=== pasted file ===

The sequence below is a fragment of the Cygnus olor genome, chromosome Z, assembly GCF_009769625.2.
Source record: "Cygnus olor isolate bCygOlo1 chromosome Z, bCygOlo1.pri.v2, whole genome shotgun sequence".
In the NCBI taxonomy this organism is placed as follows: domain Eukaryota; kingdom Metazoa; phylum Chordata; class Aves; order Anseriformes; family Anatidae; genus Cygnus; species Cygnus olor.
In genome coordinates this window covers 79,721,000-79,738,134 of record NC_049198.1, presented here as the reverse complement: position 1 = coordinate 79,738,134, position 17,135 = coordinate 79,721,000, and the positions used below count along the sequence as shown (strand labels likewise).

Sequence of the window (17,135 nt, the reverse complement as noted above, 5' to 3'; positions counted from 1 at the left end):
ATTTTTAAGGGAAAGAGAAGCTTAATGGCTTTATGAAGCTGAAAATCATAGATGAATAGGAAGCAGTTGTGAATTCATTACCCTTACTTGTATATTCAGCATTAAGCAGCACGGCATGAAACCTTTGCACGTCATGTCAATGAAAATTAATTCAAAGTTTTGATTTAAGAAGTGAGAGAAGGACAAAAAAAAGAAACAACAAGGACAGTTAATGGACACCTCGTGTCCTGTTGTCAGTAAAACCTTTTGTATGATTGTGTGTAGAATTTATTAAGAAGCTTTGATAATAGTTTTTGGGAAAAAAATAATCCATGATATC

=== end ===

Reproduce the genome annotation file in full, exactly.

The sequence below is a fragment of the Cygnus olor genome, chromosome Z, assembly GCF_009769625.2.
Source record: "Cygnus olor isolate bCygOlo1 chromosome Z, bCygOlo1.pri.v2, whole genome shotgun sequence".
In the NCBI taxonomy this organism is placed as follows: domain Eukaryota; kingdom Metazoa; phylum Chordata; class Aves; order Anseriformes; family Anatidae; genus Cygnus; species Cygnus olor.
In genome coordinates this window covers 79,721,000-79,738,134 of record NC_049198.1, presented here as the reverse complement: position 1 = coordinate 79,738,134, position 17,135 = coordinate 79,721,000, and the positions used below count along the sequence as shown (strand labels likewise).

Sequence of the window (17,135 nt, the reverse complement as noted above, 5' to 3'; positions counted from 1 at the left end):
ATTTTTAAGGGAAAGAGAAGCTTAATGGCTTTATGAAGCTGAAAATCATAGATGAATAGGAAGCAGTTGTGAATTCATTACCCTTACTTGTATATTCAGCATTAAGCAGCACGGCATGAAACCTTTGCACGTCATGTCAATGAAAATTAATTCAAAGTTTTGATTTAAGAAGTGAGAGAAGGACAAAAAAAAGAAACAACAAGGACAGTTAATGGACACCTCGTGTCCTGTTGTCAGTAAAACCTTTTGTATGATTGTGTGTAGAATTTATTAAGAAGCTTTGATAATAGTTTTTGGGAAAAAAATAATCCATGATATC